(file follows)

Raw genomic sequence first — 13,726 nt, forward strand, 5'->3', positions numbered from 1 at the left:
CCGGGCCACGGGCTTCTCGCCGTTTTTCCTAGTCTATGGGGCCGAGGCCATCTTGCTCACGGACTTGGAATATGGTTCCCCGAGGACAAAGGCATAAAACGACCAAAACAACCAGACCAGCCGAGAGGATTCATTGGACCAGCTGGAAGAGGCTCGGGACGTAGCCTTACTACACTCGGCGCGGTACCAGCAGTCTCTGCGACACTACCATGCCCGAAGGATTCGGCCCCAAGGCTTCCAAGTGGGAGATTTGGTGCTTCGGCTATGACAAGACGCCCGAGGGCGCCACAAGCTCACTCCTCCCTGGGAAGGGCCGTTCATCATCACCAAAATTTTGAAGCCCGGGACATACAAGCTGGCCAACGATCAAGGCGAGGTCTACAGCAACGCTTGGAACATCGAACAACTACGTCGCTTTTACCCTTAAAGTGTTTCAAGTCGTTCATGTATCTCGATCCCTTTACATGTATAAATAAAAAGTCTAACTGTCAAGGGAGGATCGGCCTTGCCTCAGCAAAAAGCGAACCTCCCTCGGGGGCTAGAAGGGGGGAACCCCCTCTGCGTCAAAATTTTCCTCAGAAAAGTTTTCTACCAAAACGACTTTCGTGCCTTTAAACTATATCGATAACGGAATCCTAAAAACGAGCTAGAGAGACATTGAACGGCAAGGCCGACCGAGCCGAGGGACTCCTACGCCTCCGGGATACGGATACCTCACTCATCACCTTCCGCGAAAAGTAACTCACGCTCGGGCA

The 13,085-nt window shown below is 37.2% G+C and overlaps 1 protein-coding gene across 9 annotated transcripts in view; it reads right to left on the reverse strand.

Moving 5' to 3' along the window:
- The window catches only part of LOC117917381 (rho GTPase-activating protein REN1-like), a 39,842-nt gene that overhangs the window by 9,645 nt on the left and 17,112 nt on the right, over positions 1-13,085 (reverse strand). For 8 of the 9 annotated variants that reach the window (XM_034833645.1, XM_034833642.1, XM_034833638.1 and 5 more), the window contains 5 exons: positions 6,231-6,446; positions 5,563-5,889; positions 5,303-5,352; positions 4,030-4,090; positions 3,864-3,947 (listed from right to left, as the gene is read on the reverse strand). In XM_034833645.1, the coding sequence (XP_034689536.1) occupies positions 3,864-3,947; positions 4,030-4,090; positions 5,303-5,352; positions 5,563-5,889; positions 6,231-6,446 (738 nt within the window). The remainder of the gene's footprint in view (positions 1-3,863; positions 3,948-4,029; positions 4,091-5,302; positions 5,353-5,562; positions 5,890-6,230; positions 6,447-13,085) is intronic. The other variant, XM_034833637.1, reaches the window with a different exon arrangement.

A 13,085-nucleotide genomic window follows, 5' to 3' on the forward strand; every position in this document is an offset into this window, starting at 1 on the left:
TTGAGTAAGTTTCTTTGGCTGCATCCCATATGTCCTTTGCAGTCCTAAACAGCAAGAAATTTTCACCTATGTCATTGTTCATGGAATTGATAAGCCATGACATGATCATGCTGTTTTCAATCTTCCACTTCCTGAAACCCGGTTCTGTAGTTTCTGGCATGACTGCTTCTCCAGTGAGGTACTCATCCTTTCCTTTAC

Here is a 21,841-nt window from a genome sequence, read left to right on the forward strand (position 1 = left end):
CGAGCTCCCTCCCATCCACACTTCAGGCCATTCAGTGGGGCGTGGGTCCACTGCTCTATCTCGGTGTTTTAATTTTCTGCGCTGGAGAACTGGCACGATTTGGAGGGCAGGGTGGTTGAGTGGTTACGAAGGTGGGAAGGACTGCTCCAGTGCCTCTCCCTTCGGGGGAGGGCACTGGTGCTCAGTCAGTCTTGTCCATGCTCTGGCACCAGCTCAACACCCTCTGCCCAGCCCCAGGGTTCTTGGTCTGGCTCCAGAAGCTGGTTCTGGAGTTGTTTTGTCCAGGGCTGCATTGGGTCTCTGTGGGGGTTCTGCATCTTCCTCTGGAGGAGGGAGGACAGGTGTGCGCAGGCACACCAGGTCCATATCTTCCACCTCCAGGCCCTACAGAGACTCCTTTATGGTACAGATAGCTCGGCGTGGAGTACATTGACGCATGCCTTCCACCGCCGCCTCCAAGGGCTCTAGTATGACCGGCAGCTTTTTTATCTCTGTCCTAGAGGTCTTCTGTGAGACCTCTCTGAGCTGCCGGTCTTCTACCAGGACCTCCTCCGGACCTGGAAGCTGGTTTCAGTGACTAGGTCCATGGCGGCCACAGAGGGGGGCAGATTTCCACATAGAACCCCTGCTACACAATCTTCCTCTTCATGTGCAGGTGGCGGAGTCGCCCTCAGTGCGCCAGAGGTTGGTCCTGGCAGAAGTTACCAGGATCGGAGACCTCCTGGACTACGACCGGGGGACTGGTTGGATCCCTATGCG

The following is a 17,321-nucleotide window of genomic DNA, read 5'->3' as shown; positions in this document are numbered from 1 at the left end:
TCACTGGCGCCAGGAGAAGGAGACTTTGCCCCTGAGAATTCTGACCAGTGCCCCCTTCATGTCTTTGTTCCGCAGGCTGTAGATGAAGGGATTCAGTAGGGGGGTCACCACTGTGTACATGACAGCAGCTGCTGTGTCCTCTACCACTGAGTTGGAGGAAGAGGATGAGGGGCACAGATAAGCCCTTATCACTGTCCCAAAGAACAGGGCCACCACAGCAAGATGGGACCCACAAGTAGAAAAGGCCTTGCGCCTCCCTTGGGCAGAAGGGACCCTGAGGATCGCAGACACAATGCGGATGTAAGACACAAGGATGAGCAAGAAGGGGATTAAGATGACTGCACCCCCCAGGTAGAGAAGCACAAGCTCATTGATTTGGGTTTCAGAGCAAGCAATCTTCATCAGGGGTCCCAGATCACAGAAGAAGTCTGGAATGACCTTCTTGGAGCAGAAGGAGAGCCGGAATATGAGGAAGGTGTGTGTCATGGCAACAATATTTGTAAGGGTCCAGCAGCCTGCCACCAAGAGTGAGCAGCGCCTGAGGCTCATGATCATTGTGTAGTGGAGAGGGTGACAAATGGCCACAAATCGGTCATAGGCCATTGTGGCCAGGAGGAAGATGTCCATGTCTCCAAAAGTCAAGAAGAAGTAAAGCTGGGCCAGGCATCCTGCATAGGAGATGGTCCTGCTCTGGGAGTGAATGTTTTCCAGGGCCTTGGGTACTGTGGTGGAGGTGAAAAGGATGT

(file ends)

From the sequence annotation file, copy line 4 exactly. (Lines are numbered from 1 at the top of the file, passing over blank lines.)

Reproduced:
Moving 5' to 3' along the window: